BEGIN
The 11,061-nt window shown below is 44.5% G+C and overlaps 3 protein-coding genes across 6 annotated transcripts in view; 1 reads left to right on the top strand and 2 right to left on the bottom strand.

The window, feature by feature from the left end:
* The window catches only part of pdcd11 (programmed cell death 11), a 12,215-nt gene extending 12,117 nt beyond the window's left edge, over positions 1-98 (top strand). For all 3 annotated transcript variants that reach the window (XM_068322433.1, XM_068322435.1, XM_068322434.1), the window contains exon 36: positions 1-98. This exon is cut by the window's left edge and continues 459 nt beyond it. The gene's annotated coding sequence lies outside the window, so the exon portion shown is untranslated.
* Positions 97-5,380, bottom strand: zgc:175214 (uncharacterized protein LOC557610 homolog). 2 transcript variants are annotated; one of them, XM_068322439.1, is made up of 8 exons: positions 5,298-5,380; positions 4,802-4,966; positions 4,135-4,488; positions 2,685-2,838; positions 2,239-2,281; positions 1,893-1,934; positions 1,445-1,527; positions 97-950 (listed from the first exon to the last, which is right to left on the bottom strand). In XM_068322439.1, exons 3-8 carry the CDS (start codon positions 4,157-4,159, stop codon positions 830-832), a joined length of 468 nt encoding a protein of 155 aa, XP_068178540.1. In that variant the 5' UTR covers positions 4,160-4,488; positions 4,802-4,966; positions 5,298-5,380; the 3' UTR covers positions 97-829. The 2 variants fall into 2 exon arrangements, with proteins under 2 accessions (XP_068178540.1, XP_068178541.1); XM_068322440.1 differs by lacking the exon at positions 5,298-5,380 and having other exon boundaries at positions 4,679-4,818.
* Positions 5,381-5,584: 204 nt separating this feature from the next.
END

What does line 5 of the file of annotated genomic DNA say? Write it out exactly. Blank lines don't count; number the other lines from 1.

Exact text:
* Positions 5,381-5,584: 204 nt separating this feature from the next.